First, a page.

- In the very late game for the final boss and some late encounters, you’ll likely want at least two healers; so don’t be afraid to teach some Healing to a second unit as a secondary skill-set.
- The above pieces of advice basically combine to mean that you should try to teach some magic to characters that aren’t mages, perhaps resulting in 2 characters with black magic and two characters with white magic - so you can deploy magic from the non-mages in emergencies.
Final Fantasy III Jobs list, abilities, & unlocks
The jobs of Final Fantasy III basically unlock in four stages - one for each of the crystals around the game’s world that you’ll aim to collect as part of your ongoing adventure. Finally, there’s two extra secret unlockable classes that you can get towards the end of the game by venturing into an optional super-dungeon - and we recommend you get them.
It’s worth noting that the class setup in the original NES version of FF3 and thus the Pixel Remaster version is quite different to that in the Nintendo DS version of the game. This guide covers the original Famicom/NES version of FF3, and thus the FF Pixel Remaster version of the game, too.
Below, we list all of the jobs and describe a little about them in the order they unlock - and paired with our suggestions of the best jobs above, you should be able to use it to build a killer party.
Onion Knight - the starting job
While on the Nintendo DS remake of FF3 the Onion Knight was actually the 'ultimate class', in the original 2D FF3 including the Pixel Remaster, it's actually the basic, starting job, replacing the Freelancer role that often starts players off.
The Onion Knight can use a small collection of basic gear, and doesn't have access to any major magic. However, with the right equipment it can still be a powerful class that can take a lot of punishment and even dish out some pain - but to get to that point, it's very difficult. Rare enemies late in the game can drop powerful Onion Knight equipment that can only be wielded by onion knights, but collecting a full set of equipment is a dedicated task in its own right.
The Classic Classes: Wind Crystal Unlocks
Your first set of FF3 classes will unlock after you complete Alter Cave, the first dungeon in FF3, and get the Wind Crystal. You'll have to complete this dungeon as Onion Knights - but once it's over you'll be able to switch jobs to five basic jobs.
If you've played the first game in the series they'll be familiar, as they're five of the six starting job classes in FF1, albeit updated for FF3 Here they are:
- Warrior: Warriors are there to be your first physically-focused damage dealer that's also an all-rounder. They can equip a wide variety of weapons, but don't get any magic. When compared to Monks, they don't do as much damage, but they're more survivable, which is a fair trade-off to make them a team anchor. As in FF1, the Warrior is effectively replaced by the Knight class once that is unlocked.
- Monk: renamed from FF1’s Black Belt, the Monk is all about physically attacking with no weapon equipped - though they can also work with nunchaku. They’re incredible damage dealers, but are far more vulnerable than Warriors. They’re eventually like-for-like replaced by the Black Belt job.
- White Mage: as you’d expect, the White Mage specializes in healing and status adjusting, but it does have access to one type of offensive spell. You’ll want at least one dedicated healer, so set a character on this path and then send them to the Devout job later, which effectively replaces the White Mage.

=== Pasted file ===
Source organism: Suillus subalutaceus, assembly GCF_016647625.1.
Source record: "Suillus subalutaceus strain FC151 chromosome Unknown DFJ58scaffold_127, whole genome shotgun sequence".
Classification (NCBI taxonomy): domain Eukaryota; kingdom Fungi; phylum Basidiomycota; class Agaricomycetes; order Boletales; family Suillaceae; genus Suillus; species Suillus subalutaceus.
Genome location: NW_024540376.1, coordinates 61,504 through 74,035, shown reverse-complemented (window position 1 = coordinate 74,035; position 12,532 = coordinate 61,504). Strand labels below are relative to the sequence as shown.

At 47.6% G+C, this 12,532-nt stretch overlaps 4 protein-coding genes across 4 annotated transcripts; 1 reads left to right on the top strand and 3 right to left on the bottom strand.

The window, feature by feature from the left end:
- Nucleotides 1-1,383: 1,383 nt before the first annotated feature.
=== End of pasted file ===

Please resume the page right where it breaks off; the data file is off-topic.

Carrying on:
- Black Mage: the opposite number of the White Mage, it gets access to a range of offensive and status ailment related spells. If you plan to have an offensive magic specialist, this is a class you’ll want to start them off with. It’ll eventually be superseded by the Magus.
- Red Mage: the Red Mage still effectively acts as a halfway between the other two mages and the warrior. It can use lower-level White and Black Magic up to magic level 4, and has decent attack power. They’re a jack of all trades, master of none, with all the benefits and drawbacks that suggests.
Upgrades & Archetype Jobs: Fire Crystal Unlocks
Your next job unlock in FF3 will come when you get the next crystal - that’s the Fire Crystal, which you’ll appropriately obtain after completing the Molten Caves dungeon. This offers up four more jobs - some evolutions on existing jobs, some new ones:
- Ranger: think of the Ranger as the Robin Hood archetype, complete with a green cap. It exclusively uses ranged weapons, headlined by bows and arrows.
- Knight: consider the Knight job a direct upgrade from the Warrior; they have better base stats and the Defend command which can be used to keep your hopes alive in even the most dire of circumstances. Unlike in the other versions of FF3 and most other FF games, the Knight Job does not get access to White Magic in 2D FF3.
- Thief: this job of course comes with one key skill - the command ability to steal. However, items held by enemies in FF3 aren’t often so useful as to make this class a must-have. Thieves have an advantage in their speed, and if you can get gear to maximize that, you can get them attacking many times per turn, as described above in our ‘best jobs’ section.
- Scholar: the Scholar class carries books as their weapon. Never underestimate the power of a nerd, though. They have two key command abilities in the Pixel Remaster allowing them to find out enemy weaknesses (think casting Scan or Libra - though Libra is also available as a spell in FF3, rendering this skill fairly useless), and also a replacement for the Item command, Alchemy, that makes items more effective. Despite not being a great class, a Scholar is extremely useful to take on the boss Hein, as he will shift his weakness, and a Scholar can reveal what element you should hit him with.
The Specialist Jobs: Water Crystal Unlocks